True Linux tablets were available for a while. The Nokia N-series of internet tablets, which arguably kick-started the tablet revolution, developed a cult following, especially once enterprising hackers found a way to run a full Debian desktop install on them. These machines were adored, so much so that the end-of-line N900, which was nominally a smartphone but really a small Linux tablet that happened to incorporate a GSM modem, is being independently cloned/updated and re-manufactured as the Neo900.

But outside that little niche, for a while it seemed that the demand just wasn't there. Projects such as Vivaldi and PengPod came and went with little fanfare and even less commercial success. Not having held those gadgets in my hands, I can't say whether their failure was due to technical specifications, design or some other factor, but lack of marketing budget probably played a part. Occasional, forlorn web searches for 'Linux tablet' over the years have rarely borne much interesting fruit.

Until Ubuntu threw its hat into the ring. Canonical has had big plans for the launch of an Ubuntu-based tablet for a while, with current predictions pointing to Q4 this year. There should be a phone, too, though it looks like that will be running on a chroot basis alongside Android, so it wouldn't be surprising if the tablet generated more interest. To quote Canonical regarding the tablet, “Without the overhead of a Java virtual machine [i.e. the Android layer], Ubuntu runs core software at native speeds giving you fast, fluid transitions and a responsive design – even on low-end devices.”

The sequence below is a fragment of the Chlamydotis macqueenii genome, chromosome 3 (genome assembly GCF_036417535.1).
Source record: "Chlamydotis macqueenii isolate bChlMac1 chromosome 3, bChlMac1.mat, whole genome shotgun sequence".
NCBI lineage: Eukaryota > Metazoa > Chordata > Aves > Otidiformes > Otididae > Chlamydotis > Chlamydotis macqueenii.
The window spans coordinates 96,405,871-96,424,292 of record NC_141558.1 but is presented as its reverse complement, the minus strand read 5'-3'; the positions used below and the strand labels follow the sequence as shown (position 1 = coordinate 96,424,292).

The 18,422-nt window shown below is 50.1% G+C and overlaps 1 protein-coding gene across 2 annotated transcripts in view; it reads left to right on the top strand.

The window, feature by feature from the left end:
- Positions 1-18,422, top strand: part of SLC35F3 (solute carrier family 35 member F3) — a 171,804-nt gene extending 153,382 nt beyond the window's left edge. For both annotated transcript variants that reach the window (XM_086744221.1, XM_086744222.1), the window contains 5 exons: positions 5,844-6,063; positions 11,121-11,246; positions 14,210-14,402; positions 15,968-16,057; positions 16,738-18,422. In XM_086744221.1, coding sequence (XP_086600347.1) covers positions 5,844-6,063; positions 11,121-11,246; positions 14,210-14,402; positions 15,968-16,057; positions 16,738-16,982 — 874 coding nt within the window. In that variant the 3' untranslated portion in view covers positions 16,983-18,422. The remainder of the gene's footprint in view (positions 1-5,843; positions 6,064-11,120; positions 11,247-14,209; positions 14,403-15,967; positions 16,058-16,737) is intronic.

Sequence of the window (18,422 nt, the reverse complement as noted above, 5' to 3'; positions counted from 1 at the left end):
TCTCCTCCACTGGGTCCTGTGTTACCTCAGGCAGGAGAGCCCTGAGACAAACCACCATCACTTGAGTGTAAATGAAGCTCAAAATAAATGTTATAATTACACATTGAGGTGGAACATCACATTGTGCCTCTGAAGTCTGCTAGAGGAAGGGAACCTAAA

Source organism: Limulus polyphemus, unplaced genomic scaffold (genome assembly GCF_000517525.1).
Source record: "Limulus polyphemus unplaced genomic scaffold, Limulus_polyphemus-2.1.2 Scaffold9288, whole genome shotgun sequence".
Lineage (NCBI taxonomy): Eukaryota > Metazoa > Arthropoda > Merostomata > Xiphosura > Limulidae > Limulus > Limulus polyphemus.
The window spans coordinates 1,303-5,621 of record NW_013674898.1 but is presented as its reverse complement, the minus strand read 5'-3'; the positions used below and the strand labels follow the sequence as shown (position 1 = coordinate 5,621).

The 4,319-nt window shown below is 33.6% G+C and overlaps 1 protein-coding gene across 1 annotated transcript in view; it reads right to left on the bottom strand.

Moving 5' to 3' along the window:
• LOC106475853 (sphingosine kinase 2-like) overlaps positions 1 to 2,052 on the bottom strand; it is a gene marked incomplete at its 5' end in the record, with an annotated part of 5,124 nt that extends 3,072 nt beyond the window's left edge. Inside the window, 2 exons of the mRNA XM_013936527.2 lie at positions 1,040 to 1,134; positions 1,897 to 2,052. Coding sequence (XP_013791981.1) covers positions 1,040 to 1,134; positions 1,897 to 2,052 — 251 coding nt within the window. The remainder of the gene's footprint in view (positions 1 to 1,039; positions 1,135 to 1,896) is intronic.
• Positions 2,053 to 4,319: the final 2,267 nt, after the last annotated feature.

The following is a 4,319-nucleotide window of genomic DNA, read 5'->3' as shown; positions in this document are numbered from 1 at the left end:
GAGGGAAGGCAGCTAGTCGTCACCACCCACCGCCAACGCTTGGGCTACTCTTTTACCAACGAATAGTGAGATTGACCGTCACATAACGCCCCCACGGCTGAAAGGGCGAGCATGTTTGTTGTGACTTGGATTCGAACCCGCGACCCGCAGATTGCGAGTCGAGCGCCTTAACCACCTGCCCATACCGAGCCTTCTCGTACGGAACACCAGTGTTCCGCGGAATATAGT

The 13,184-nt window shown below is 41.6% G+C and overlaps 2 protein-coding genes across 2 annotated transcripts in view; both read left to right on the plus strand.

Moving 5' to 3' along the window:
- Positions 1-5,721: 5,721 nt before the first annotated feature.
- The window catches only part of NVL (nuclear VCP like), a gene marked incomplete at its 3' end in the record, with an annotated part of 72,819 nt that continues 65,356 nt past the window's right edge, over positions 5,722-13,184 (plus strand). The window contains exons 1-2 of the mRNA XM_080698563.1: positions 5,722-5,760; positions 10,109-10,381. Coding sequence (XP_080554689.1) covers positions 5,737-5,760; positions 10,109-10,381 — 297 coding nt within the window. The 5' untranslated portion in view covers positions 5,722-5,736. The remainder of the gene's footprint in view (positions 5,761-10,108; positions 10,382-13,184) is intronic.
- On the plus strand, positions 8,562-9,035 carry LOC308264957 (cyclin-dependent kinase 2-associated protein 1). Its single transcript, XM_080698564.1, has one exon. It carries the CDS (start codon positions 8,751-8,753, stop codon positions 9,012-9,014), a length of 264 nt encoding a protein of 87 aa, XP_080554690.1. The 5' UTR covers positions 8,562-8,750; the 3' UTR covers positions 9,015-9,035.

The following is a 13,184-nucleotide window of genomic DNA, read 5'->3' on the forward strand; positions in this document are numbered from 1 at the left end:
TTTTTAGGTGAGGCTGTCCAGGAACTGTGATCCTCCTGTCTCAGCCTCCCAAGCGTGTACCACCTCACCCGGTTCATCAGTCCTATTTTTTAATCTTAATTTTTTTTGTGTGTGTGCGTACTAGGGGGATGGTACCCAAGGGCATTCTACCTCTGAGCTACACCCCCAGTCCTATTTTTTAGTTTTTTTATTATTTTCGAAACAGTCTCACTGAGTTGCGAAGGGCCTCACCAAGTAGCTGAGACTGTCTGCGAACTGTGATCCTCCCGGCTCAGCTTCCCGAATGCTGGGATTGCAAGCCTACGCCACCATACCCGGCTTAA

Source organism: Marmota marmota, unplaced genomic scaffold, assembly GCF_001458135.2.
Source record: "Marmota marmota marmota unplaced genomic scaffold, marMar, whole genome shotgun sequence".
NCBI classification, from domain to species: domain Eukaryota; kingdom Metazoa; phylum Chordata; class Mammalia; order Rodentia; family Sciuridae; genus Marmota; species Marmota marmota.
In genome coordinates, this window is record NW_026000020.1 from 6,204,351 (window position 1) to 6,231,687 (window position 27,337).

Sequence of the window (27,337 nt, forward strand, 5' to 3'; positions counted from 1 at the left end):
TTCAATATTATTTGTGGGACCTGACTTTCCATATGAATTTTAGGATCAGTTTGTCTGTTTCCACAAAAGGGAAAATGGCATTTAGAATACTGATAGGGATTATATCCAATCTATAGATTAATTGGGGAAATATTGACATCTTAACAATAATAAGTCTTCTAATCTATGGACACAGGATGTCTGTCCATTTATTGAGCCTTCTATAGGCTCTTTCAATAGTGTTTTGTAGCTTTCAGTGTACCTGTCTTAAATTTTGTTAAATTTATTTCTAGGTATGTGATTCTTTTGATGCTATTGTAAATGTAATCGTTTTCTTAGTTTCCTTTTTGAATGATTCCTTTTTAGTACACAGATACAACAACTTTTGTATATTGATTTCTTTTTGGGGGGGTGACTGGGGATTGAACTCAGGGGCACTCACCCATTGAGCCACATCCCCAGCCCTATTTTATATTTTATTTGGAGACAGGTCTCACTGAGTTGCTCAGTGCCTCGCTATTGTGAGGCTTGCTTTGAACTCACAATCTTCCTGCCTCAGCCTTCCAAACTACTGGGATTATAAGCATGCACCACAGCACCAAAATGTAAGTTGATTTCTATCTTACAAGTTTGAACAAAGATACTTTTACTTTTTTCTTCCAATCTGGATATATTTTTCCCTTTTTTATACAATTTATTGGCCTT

Not all Linux users are fond of Ubuntu on PCs. The Unity desktop in particular has divided users in a similar way to Windows 8's tile interface, which is a polite way of saying a lot of people hate it. But the beauty of Linux is that other desktop environments are available. So if you don't like it, change it. Hopefully that will also apply to the tablet version. And one would hope that any tablet capable of running Ubuntu would also be capable of running Debian, Arch or another distro for which ARM repositories are available, because the hardware drivers should already be open-source.

So along with a fair few other Linux users, I'm looking forward – cautiously, and with increasing impatience – to the launch of Ubuntu's tablet. Pricing will matter, as will performance, design, battery life and all the other factors that govern tablet purchasing decisions today. But if it lives up to expectations (and that's a big 'if') it will add an interesting twist to a tablet market that has been dominated by two big companies for a long time.


Freelance technology journalist Alex Cruickshank grew up in England and emigrated to New Zealand several years ago, where he runs his own writing business, Ministry of Prose.


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Alex Cruickshank

Alex Cruickshank has been writing about technology and business since 1994. He has lived in various far-flung places around the world and is now based in Berlin.